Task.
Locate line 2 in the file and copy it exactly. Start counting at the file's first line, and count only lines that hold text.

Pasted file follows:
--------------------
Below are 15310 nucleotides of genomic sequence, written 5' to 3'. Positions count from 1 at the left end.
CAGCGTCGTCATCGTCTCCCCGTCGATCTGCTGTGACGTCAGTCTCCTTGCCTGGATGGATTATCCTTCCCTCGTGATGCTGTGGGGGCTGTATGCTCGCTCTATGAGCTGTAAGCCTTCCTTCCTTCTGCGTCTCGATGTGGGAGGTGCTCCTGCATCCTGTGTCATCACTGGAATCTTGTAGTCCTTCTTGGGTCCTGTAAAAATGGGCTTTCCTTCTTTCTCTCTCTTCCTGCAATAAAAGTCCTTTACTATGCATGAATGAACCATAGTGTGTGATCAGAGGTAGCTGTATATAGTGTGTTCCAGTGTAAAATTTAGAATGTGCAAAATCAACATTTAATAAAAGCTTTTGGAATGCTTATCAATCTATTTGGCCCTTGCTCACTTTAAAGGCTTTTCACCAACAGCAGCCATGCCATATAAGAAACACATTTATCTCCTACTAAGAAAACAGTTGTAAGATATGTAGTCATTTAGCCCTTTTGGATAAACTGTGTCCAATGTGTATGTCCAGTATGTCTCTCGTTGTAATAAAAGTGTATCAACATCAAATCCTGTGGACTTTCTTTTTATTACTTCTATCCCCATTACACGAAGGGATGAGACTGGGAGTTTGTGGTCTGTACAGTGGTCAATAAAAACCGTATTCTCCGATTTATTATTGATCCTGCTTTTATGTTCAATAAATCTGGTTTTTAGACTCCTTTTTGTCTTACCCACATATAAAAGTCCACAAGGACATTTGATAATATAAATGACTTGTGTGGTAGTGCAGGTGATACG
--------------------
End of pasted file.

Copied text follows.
CAGCGTCGTCATCGTCTCCCCGTCGATCTGCTGTGACGTCAGTCTCCTTGCCTGGATGGATTATCCTTCCCTCGTGATGCTGTGGGGGCTGTATGCTCGCTCTATGAGCTGTAAGCCTTCCTTCCTTCTGCGTCTCGATGTGGGAGGTGCTCCTGCATCCTGTGTCATCACTGGAATCTTGTAGTCCTTCTTGGGTCCTGTAAAAATGGGCTTTCCTTCTTTCTCTCTCTTCCTGCAATAAAAGTCCTTTACTATGCATGAATGAACCATAGTGTGTGATCAGAGGTAGCTGTATATAGTGTGTTCCAGTGTAAAATTTAGAATGTGCAAAATCAACATTTAATAAAAGCTTTTGGAATGCTTATCAATCTATTTGGCCCTTGCTCACTTTAAAGGCTTTTCACCAACAGCAGCCATGCCATATAAGAAACACATTTATCTCCTACTAAGAAAACAGTTGTAAGATATGTAGTCATTTAGCCCTTTTGGATAAACTGTGTCCAATGTGTATGTCCAGTATGTCTCTCGTTGTAATAAAAGTGTATCAACATCAAATCCTGTGGACTTTCTTTTTATTACTTCTATCCCCATTACACGAAGGGATGAGACTGGGAGTTTGTGGTCTGTACAGTGGTCAATAAAAACCGTATTCTCCGATTTATTATTGATCCTGCTTTTATGTTCAATAAATCTGGTTTTTAGACTCCTTTTTGTCTTACCCACATATAAAAGTCCACAAGGACATTTGATAATATAAATGACTTGTGTGGTAGTGCAGGTGATACG